The Lobster

The Lobster is weird. That is the only thing I knew about this film going into it. I only know that because that is what everyone says about the movie. And if everyone says something is weird, then it must be weird, and that excites me.

The Lobster also came out in Europe and everywhere else in the world like, last summer/fall. Seriously, everyone has seen this movie but US. It was already released on their DVDs I believe before it came over here to theaters.

That made it really tempting to just watch it online, but I am happy to say I held out and wanted to see this movie in theaters, knowing only it was weird and slightly foreign. Let’s do this!

“Only foreign people run through fields like this,” he said, maybe racist-ly.

The Lobster takes place in a near future setting, somewhere in the United Kingdom, and the world is different now. Or at least this unnamed city is different.

Basically, if you aren’t with your family as a child or currently in a relationship, then you are wasting space. The world doesn’t need loaners. It isn’t as safe with them. They aren’t being productive members of society. David (Colin Farrell) is now single after his wife left him for another man.

This means that David has to go to The Hotel. He has to leave all of his possessions behind, except for his dog. The Hotel stay is only temporary though. If he doesn’t find someone to love and marry in 45 days, someone who shares a trait with him and can live with him for a few weeks without major issues, then he can move back into the city.

Oh yeah, what happens if your time is up and you don’t find someone to love? You get turned into an animal of your choosing for a second chance of life. Yay!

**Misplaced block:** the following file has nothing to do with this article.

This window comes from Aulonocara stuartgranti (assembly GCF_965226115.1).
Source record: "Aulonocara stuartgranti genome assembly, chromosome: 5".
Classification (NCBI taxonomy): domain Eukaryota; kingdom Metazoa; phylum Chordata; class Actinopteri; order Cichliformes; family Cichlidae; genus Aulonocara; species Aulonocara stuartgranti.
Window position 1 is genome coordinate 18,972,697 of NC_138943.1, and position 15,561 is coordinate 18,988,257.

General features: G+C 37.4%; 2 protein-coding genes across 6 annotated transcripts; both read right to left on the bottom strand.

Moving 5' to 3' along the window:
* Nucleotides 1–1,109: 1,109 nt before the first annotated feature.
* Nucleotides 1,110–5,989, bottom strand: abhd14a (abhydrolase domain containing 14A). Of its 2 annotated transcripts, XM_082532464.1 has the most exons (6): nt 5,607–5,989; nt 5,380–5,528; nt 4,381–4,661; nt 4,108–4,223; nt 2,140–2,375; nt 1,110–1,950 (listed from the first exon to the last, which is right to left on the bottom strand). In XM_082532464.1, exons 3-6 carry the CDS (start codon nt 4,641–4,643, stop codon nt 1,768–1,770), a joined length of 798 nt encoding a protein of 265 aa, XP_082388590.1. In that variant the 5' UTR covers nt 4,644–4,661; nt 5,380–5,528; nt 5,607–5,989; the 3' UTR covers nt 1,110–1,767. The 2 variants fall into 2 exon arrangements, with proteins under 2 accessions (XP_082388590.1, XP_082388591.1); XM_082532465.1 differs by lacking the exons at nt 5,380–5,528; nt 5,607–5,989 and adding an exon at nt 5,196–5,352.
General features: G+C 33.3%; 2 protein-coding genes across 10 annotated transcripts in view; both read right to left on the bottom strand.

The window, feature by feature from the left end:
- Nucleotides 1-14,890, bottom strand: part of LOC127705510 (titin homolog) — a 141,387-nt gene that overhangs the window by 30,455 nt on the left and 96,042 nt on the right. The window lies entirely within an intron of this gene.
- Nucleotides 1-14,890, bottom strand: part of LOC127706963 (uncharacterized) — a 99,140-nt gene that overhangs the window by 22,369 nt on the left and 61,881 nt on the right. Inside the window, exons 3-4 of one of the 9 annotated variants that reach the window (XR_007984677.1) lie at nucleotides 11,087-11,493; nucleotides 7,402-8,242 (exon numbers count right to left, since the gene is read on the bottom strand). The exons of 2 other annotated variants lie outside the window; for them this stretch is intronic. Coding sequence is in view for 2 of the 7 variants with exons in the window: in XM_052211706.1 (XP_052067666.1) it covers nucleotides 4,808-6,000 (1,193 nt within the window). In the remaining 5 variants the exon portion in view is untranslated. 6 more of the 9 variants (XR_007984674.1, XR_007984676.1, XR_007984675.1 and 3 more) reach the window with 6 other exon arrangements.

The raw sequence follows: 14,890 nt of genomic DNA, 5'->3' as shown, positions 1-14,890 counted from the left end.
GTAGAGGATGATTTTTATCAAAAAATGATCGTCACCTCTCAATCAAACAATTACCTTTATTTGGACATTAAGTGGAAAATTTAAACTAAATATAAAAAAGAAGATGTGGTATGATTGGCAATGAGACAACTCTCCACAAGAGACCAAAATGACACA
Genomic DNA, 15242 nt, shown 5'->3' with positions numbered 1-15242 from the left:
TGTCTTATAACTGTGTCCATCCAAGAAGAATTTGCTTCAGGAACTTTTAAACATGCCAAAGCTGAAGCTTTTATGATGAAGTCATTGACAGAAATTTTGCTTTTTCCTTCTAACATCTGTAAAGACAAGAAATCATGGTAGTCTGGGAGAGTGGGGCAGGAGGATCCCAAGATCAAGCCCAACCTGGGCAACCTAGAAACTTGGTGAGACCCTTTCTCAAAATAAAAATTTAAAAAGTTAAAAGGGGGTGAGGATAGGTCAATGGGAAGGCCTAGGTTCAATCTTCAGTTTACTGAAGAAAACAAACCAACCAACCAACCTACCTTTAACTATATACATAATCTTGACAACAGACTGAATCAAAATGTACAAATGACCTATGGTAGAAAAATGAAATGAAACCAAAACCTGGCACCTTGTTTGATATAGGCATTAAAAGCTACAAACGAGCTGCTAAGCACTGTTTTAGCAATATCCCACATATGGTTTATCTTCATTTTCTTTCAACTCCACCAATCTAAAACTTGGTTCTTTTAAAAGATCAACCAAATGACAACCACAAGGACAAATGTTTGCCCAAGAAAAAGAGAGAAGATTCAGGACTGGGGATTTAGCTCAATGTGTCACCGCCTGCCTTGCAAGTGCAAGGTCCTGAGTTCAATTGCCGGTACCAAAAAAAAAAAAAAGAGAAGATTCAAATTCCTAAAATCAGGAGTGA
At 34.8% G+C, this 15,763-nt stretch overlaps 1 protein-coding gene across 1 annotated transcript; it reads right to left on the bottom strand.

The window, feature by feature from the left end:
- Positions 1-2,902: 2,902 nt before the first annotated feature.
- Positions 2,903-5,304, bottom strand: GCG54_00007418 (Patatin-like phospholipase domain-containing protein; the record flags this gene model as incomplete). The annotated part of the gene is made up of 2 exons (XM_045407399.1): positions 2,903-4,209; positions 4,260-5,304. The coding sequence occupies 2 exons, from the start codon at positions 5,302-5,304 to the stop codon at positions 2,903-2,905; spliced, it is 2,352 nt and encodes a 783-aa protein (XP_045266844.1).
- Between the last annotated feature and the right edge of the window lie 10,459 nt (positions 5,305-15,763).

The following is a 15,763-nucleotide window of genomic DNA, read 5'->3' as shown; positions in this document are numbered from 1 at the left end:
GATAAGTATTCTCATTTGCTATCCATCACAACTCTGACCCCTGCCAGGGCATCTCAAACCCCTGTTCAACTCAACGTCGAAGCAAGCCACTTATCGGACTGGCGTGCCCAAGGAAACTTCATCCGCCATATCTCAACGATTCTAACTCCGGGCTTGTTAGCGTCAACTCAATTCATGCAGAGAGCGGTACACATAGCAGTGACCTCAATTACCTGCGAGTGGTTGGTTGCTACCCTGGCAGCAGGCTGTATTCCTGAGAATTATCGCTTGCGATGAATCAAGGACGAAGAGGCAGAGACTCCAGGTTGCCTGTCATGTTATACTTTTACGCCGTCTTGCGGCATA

Also featuring the Short Sighted Woman (Rachel Weisz), the Limping Man (Ben Whishaw), the Lisping Man (John C. Reilly), the Biscuit Woman (Ashley Jensen), a Heartless Woman (Angeliki Papoulia), the Nosebleed Woman (Jessica Barden) and her best friend (EmmaEdel O’Shea).

As for people not named after physical traits, we have a maid (Ariane Labed), hotel manager (Olivia Colman), her husband (Garry Mountaine), and the Loaner Leader (Léa Seydoux).

Defining Characteristics
Bet you can’t figure out what David would want to become.

Hey! Did you read my intro? If not, The Lobster is a weird movie!

I haven’t seen any of the other films by Greek director Yorgos Lanthimos, but everyone is telling me I basically have to see Dogtooth if I liked the absurdness of this film. It is clearly done by a director who knew what he wanted for absolutely every moment of the film and put a lot of effort into the message.

The acting is a strange thing to talk about, because everyone on purpose tends to be emotionless and straight faced, as if they are walking talking dating profile pages. It took awhile to get comfortable with, but it produced some of the hardest laughs in the film. Sometimes I laughed due to pure jokes, sometimes due to the awkward moments, and sometimes to keep myself from crying at the darker parts of the movie.

The Lobster does seem to drag a bit though. Most notably when David leaves the Hotel. In the forest we meet interesting characters, but it just feels repetitive and, honestly, I don’t fully understand the reasoning behind all of the rules. The two hour film feels a half hour longer. The final scenes are interesting at least and say a lot about the world they are living in.

If you can make it through the forest, you can make it to the end of a pretty good and unique movie.

3 out of 4.

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